photography in reverse: day nine


Today was our day for Printing 101, and the real beginning of what I consider the handcrafted side of Photography. I was surprised that four of my six students had never really printed much in a darkroom before, even the ones who’d had some experience with photography. Printing was always my favorite part when I first started, and I’ve collected a lot of good solid ways to explain it to students, so it was a pretty straightforward morning. (It helps to have students as quick and smart as these…) In fact, I’d had so much coffee that I sped through the whole demo – from chemistry to contact sheets to cropping to contrast – all in about an hour. Thankfully everyone seemed to get it, and were all soon printing remarkably well. It’s been so long since I actually printed in a darkroom, but I guess over so many years the knowledge and practice does add up. I kind of miss it, in fact…

I feel like we’ve finally hit the “craft” part of photography, here at the Craft School, and we’re moving away from the lovely balance of Playtime & Theory that we managed to strike last week, and on into the students’ own work, their own concerns. I do still want them to play (and to think!) but I’m going to start pushing them toward a project, and toward building a body of work. Heck, we have a show to do in just six weeks!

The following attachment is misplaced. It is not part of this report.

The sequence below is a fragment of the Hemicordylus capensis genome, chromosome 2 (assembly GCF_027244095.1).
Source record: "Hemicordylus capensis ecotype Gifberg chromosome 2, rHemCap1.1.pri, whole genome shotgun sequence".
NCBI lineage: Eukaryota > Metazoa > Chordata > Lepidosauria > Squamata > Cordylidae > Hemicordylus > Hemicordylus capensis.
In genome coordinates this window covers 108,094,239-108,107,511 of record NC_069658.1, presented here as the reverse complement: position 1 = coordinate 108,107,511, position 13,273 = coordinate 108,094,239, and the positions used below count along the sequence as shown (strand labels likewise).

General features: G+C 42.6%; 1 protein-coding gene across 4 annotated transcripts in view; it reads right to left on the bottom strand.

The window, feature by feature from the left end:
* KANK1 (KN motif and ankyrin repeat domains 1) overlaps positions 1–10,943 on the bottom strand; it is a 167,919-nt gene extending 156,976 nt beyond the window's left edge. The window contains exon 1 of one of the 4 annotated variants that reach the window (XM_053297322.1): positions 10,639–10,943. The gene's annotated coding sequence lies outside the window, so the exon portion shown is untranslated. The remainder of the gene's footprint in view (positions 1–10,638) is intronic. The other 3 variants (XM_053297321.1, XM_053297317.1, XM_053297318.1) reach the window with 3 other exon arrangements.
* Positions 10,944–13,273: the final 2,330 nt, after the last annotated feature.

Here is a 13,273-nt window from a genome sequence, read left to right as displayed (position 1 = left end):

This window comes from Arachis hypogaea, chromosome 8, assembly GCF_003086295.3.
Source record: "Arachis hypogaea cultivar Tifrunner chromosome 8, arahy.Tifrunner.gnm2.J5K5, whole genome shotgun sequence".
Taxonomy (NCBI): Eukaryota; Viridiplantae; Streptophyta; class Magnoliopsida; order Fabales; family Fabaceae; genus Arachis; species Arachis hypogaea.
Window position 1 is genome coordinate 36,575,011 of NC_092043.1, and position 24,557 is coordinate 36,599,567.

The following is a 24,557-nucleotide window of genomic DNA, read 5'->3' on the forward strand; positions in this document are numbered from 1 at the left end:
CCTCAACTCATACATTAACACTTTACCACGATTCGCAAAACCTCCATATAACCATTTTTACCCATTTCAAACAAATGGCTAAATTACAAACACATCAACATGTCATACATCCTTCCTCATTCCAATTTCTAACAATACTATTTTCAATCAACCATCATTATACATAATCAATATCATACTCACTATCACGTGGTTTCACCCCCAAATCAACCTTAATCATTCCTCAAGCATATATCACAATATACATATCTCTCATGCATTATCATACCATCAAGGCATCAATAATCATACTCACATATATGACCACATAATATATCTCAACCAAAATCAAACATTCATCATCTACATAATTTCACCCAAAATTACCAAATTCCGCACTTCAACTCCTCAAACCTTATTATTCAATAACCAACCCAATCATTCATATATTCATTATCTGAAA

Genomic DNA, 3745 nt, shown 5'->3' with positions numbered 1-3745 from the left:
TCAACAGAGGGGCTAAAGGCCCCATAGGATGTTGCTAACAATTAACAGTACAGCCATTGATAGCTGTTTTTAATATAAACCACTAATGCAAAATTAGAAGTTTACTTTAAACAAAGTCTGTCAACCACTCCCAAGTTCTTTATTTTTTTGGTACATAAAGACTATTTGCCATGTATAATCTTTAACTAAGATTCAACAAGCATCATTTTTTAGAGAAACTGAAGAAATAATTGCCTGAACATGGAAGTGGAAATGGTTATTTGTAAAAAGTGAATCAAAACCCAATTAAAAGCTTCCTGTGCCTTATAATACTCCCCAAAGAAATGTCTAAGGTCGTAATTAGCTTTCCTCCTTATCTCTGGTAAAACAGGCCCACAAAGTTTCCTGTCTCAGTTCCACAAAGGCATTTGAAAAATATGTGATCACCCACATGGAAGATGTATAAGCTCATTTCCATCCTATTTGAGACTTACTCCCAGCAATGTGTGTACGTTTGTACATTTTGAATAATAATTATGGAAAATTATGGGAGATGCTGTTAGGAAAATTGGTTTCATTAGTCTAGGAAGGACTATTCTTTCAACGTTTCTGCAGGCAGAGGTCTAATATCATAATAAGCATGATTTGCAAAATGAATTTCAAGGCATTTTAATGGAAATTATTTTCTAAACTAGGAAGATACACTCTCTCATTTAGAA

By the time we were back in the studio after lunch, everyone was pretty clearly in a groove, listening to some Miles Davis (thanks to Robin Dreyer loaning us some key CDs… I really should have installed a turntable in here, for the right Mid-Twentieth-Century vibe!) My assistant and I were on the board to show our slides tonight after dinner, so we spent some time organizing things in Powerpoint and making sure they made sense. I wanted my lecture to be under 20 minutes, but also wanted to show enough of my work while making a clear argument about technology, the future, and the past.

In the end I think slides went well, though I’m embarrassed to admit how much I wanted to chat to people afterward – you know, to have someone say, “That was good.” I’m generally pretty confident giving a talk on my work, but every now and then, well, I need a little whiskey beforehand, and a pat on a back afterward. It’s really absurd being an artist sometimes…

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